Ancient past exhibited at LAPADA Fair

An Iron Meteorite
An iron meteorite, formed early solar system, 4.6 billion years ago. Impacted 50,000 years ago and collected by the famous meteoriticist, H.H.Nininger. 20 cm

A giant Megalodon tooth and a 150-million-year-old ‘raptor claw’ will be on display at the LAPADA Art & Antiques Fair from September 15-20. ArtAncient will present its exhibition ‘Fragment & glimpses’ at the fair, unveiling objects spanning 4.6 billion years, displayed as an installation timeline.

The exhibition is dedicated to 35 exceptional and fascinating objects, each of which has been carefully
chosen to tell the story of a particular period, epoch or event.

The exhibition begins with sculptural, rusty iron meteorites formed in the early solar system, then
continues with a beautiful banded stone slab; a trace fossil that provides evidence of the first life on
Earth, around 3 billion years ago. Later there are fossilised fish, giant Megalodon teeth and an iconic
fossilised “raptor claw” from a ferocious Allosaurus, circa 150 million years old.

Sabre Tooth tiger skull
10 million years old. The size of a large lion, saber tooth cats were powerful ambush predators with a stocky, muscular build. These creatures roamed the savannahs of central Asia, preying on grazing herbivores. This skull is from one of the largest saber toothed cats, M.giganteus. 33cm

The dawn of man is represented by early stone tools, including Neanderthal scrapers carved from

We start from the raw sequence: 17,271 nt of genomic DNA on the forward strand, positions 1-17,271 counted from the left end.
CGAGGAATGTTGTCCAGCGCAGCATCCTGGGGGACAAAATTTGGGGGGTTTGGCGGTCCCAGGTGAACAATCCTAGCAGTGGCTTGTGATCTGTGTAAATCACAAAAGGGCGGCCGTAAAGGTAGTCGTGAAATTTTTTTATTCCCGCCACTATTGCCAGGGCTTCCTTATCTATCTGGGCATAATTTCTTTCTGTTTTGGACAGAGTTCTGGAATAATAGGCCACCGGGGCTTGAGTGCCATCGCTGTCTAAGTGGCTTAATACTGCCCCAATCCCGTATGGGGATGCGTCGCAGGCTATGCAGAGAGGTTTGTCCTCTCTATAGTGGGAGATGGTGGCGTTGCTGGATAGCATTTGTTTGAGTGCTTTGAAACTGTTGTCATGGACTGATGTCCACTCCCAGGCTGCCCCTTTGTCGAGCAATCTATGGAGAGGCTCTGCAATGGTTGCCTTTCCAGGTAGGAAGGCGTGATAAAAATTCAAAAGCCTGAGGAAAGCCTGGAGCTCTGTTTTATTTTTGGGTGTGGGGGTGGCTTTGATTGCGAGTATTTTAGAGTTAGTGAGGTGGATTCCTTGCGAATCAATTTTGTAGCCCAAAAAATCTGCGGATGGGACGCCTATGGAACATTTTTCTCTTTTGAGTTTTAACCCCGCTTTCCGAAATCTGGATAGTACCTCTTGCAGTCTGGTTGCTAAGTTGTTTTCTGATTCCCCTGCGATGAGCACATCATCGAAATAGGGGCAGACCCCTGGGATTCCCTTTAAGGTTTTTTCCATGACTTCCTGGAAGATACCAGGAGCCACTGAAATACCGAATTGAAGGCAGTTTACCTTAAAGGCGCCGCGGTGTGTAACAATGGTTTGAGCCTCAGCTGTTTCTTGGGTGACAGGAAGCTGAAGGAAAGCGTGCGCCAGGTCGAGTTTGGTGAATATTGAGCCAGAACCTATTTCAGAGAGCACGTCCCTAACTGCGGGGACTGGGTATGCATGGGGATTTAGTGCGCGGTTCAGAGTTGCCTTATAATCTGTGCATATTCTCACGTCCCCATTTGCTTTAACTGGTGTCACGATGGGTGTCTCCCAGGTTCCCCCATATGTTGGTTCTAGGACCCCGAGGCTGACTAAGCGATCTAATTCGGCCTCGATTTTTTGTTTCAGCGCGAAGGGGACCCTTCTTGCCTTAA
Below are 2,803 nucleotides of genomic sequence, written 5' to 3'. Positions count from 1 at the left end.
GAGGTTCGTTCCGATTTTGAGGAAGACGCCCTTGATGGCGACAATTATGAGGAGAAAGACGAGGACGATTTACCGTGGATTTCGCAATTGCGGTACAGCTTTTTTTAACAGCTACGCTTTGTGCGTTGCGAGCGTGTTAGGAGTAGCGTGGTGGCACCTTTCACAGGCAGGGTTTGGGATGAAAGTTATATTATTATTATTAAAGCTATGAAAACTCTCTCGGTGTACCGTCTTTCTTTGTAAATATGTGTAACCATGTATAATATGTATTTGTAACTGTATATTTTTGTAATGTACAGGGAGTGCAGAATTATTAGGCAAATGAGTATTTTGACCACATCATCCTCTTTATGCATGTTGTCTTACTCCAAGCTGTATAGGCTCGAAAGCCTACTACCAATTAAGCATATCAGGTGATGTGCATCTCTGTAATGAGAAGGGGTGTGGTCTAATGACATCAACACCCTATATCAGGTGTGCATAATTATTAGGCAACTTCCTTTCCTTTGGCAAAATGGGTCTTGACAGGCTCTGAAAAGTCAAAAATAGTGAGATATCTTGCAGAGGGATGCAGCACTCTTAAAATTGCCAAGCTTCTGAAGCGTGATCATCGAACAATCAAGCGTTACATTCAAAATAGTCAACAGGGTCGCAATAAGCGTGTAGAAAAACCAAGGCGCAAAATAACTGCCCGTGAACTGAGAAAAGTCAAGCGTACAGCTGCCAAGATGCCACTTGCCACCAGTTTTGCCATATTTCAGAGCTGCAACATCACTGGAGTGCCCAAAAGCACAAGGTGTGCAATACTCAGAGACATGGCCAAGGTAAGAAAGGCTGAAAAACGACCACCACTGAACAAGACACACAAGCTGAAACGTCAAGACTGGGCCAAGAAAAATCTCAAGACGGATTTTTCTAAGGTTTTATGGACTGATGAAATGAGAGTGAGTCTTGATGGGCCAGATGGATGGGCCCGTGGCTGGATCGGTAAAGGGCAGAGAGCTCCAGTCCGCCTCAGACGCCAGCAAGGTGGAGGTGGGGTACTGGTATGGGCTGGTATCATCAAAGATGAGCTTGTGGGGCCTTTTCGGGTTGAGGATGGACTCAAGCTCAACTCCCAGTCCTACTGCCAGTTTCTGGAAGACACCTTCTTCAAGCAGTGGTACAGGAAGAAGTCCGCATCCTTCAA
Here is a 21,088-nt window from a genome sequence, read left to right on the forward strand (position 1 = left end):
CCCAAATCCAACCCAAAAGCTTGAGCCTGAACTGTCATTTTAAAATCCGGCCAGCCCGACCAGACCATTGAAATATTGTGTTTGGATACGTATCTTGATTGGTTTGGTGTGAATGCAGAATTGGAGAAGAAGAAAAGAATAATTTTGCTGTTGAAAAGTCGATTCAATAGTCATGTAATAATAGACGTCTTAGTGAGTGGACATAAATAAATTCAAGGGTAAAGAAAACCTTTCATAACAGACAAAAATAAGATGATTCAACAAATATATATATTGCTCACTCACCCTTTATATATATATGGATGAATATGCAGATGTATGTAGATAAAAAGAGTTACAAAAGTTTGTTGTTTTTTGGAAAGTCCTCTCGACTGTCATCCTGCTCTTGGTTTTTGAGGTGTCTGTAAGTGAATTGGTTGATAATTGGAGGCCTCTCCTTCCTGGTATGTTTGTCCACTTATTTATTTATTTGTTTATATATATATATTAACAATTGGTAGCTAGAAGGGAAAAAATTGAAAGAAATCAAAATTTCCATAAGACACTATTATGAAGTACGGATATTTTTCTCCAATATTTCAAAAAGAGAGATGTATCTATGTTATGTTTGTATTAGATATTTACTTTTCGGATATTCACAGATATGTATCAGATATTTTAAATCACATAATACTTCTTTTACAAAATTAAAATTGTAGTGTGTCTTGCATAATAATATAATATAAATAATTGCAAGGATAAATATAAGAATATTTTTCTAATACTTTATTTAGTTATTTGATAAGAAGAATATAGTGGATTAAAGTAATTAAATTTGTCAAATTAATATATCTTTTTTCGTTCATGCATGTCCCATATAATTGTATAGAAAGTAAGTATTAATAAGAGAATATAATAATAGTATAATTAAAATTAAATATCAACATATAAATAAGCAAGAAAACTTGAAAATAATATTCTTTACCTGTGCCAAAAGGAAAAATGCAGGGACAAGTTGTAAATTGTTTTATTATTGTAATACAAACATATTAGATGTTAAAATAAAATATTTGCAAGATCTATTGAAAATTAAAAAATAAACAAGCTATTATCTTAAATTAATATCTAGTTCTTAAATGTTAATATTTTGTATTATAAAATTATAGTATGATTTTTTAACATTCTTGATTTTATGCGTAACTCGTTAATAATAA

beautiful multi-coloured jasper, as well as an early stone axe, itself carved from an even earlier fossil.

Other moments in the human story are represented too, such as early artwork in the form of a Neolithic idol, and landmarks such as the invention of writing, the first coinage and even the assassination of Julius Caesar. The exhibition ends with the Roman conquest of Britain, represented by a huge inscription bearing the name of a legionary who likely participated in the invasion in 43 AD.

Costas Paraskevaides of ArtAncient said “We wanted to create an exhibition to engage visitors, to explore that feeling of wonder when you see extraordinary objects like these. Often we are dealing in thousands of years, and in natural history we are talking about millions, even billions of years. These time periods are impossible for a human mind to comprehend. Every one of these objects has its own amazing story, they are beautiful, rare and exciting in their own right. But when you bring them together and set them in a timeline, it helps to give a sense of scale, a context; it intensifies their wonder!”

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